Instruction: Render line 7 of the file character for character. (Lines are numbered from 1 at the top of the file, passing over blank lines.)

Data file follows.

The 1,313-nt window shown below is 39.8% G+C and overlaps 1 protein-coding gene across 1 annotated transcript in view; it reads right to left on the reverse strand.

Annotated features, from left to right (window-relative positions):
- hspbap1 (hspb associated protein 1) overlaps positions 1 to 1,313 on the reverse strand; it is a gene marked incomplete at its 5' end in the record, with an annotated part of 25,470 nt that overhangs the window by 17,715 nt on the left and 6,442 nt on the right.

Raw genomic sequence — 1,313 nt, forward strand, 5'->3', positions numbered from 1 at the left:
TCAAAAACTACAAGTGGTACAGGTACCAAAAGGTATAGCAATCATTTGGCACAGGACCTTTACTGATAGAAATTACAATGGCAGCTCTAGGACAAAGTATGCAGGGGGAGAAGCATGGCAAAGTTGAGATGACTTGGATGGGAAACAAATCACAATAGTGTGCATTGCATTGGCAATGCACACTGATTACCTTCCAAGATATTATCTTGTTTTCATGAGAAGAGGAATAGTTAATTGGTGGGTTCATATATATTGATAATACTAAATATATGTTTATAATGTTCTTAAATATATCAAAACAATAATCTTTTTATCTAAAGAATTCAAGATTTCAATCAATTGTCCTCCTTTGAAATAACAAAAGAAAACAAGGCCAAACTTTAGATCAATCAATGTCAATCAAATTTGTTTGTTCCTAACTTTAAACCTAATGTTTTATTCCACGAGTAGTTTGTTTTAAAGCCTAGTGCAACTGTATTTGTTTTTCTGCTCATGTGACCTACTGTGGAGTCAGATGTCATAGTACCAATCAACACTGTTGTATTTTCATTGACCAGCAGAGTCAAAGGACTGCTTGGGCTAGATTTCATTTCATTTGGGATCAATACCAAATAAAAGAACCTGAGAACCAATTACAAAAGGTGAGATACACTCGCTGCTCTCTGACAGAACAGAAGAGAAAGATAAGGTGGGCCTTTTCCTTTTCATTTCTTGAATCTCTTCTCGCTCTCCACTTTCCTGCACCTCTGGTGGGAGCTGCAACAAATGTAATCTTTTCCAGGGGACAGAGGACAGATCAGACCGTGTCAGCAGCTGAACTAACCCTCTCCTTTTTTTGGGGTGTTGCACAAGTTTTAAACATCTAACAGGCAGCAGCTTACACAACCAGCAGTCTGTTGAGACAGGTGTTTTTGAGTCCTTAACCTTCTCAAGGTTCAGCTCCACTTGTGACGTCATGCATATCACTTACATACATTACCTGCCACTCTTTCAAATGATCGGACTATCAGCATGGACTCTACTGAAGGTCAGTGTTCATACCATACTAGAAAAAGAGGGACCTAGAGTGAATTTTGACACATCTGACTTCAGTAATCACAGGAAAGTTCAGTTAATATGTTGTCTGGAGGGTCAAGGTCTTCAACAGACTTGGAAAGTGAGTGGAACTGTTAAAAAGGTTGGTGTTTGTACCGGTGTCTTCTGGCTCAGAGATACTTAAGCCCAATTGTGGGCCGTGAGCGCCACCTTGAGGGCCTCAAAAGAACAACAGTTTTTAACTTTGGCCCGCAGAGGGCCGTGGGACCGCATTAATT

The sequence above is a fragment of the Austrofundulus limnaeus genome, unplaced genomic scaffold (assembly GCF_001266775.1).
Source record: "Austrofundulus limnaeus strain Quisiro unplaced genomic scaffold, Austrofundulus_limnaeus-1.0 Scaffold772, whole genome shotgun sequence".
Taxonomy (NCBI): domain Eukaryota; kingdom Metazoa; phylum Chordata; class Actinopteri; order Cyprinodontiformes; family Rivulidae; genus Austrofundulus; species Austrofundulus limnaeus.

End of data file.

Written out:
Source record: "Austrofundulus limnaeus strain Quisiro unplaced genomic scaffold, Austrofundulus_limnaeus-1.0 Scaffold772, whole genome shotgun sequence".